On Sunday, The Russian and I went to Rialto for a cooking demonstration by Jody Adams, the owner and master chef who has been a famed Boston chef for many years. This demo was made even better because Rialto had partnered with Brooklyn Brewery (made even better than the Brewery is located in my native NYC) to create dishes with beer in them. Awesome. It was an amazing day, filled with great food, beer, and tips on cooking from the master herself. Here’s some photos and captions that explain how tremendous this day was:
We started with coffee and homemade scones while we listed to Jody explain the class and what would happen next.
We then learned how to make sausage from chef Brian Rea, the Chef De Cusine at Rialto. I took lots of notes, including one that meat is best stuffed into the sausage when cold as not to make the fat melt while it is being stuffed into the casing.
Then it was onto the first course, an oyster with a beer granita which was paired and used a light Italian beer that was a collaboration with Brooklyn Brewery.
The finished product with Adams in the background
I loved how recipes were included, so I could follow along, take notes, and then try to re–create the dishes later at home (and I will try, eventually).
We then moved on to clams steamed in the Brooklyn Brewery lager and mussel fritters beer–battered and fried. Oh man, this dish. Probably my favorite of the day. The fritter was exceptional, perfectly fried and chewy in the center, and the clams in that steaming broth with pancetta, tomatoes, and greens was a warm comforting dish that ended up dipping my bread in and sop up all the juices, all etiquette quickly forgotten. The final element was a garlic aioli that was truly sublime and just the flavor needed to marry all the flavors of the dish.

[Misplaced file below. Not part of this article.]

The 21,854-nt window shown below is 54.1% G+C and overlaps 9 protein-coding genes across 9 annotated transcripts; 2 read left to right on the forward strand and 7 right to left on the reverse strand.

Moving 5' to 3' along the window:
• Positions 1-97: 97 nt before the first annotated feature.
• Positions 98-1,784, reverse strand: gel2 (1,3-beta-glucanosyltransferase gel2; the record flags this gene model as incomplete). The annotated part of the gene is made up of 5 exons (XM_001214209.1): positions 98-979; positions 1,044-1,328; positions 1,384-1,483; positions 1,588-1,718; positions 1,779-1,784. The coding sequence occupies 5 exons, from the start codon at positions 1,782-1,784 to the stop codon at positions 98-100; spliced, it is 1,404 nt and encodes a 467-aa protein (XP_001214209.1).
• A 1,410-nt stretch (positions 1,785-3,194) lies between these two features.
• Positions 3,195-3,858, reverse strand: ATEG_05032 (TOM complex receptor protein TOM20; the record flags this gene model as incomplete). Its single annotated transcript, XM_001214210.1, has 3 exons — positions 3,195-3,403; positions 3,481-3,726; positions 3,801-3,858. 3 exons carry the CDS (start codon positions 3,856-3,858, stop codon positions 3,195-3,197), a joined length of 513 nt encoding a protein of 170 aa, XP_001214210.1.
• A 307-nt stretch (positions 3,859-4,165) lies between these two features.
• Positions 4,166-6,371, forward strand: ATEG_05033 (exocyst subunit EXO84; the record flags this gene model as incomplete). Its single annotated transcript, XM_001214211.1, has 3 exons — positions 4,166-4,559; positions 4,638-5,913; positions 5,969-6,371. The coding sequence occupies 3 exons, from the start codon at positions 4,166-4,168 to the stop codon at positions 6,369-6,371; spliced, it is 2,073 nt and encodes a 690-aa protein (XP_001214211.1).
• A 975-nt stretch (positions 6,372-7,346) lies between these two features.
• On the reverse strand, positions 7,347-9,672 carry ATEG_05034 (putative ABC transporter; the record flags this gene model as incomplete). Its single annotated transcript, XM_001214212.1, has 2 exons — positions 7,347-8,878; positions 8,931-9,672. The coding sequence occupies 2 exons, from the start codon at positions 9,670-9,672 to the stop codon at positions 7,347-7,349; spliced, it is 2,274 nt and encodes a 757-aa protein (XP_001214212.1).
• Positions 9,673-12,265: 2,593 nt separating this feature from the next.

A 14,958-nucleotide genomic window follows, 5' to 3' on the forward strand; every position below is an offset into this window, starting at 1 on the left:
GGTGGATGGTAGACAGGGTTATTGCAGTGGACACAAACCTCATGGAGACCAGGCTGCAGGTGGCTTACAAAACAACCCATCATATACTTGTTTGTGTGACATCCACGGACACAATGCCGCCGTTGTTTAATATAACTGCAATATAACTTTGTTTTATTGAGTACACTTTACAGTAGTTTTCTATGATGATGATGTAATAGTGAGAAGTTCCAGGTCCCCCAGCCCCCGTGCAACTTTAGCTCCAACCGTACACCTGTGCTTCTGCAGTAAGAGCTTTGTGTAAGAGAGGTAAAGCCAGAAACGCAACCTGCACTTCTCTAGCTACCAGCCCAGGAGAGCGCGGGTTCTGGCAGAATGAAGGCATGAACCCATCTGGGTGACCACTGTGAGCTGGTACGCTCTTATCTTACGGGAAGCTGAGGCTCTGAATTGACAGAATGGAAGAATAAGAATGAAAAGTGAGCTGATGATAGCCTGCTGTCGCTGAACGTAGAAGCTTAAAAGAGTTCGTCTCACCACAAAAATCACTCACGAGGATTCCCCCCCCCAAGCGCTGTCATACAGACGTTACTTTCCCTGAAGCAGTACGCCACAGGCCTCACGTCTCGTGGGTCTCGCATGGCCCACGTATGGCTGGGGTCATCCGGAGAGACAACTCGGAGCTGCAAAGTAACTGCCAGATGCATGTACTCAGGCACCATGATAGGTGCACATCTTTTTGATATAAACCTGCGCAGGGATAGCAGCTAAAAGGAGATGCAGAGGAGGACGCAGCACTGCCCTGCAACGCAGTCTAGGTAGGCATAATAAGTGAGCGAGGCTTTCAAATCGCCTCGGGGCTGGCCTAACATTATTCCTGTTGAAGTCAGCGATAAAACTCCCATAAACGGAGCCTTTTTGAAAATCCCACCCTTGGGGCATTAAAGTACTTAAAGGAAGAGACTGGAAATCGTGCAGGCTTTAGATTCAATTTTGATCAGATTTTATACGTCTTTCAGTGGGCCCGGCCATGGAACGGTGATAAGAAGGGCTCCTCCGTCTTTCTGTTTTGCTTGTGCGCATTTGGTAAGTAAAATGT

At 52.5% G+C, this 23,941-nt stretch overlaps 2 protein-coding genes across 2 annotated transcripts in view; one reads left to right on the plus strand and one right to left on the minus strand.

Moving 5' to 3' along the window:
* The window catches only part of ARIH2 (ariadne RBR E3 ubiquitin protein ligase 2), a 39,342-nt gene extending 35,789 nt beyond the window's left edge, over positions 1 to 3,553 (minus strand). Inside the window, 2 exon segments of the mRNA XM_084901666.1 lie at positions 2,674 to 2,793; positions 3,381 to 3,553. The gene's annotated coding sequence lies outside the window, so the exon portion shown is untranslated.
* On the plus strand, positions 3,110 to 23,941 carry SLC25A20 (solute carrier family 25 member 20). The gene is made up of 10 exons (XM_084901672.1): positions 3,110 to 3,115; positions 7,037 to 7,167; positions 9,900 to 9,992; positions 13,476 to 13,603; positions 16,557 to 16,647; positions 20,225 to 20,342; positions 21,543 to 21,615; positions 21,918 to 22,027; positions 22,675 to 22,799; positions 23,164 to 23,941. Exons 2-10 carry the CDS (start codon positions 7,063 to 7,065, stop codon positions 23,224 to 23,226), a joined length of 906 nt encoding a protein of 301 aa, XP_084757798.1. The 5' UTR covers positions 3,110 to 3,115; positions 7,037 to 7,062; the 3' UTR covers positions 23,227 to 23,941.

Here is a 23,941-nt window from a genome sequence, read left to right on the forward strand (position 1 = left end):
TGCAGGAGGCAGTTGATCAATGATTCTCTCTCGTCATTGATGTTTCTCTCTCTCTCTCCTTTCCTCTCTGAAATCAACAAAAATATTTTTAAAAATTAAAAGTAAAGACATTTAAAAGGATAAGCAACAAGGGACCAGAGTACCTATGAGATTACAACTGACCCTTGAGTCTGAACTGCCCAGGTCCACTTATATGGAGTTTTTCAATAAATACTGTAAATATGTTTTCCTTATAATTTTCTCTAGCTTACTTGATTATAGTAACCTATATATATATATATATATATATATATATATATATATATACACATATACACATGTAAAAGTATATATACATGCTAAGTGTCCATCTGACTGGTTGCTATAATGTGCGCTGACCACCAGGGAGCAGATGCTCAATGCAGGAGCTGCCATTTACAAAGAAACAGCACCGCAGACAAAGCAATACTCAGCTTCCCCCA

and it was gorgeous.
I was lucky enough to sit next to Adam’s husband, so not only was the conversation and beer flowing, but we were often visited by the chef herself, and when I was finally bold enough (thanks, Brooklyn Brewery) to speak to her, she was warm and full of advice on how to further my love of cooking.
I had told Adams about my new job as a line cook. I decided to put my dreams to work and my love of cooking to the test and obtained a second job as a line cook in Brookline. It’s only two days a week, so I will actually be adding this job as more of a side project, a way to see if my dreams of owning my own restaurant (or, more likely, food truck) could actually happen. I’m also going to learn a lot. I’m super excited and will definitely be documenting my new job and my thoughts of life as a professional chef.
I digress, my apologizes. Back to the food.
Our next course was a venison sausage with a polenta, grapes, and green tomatoes. This was paired with the Local 2 from Brooklyn Brewery, and this was my favorite beer. Unassumingly light for its rich color, super smooth, like butter in your mouth, and flavorful. I was disappointed that there was not more of this beer floating around (I had probably had enough by this point anyways).
The dish itself was wonderful as well. I loved the grapes and polenta, and the sausage was so light considering it was a gamey meat.
and, of course, it was gorgeous.
We finally finished with a stout float and a cookie. By this point, I was so full I was unsure how I would be able to get home. Everything was so decadent.
I couldn’t even finish this. I had given up by this point.
I learned so many things about cooking this day, and it certainly won’t be anything I forget anytime soon. Hopefully seeing chefs of this caliber in the kitchen will be commonplace for me, but for now, I was still starstruck and sopped up lots of good information on how to take my cooking to the next level. All that’s left is for me to apply my knowledge and follow the path that’s before me.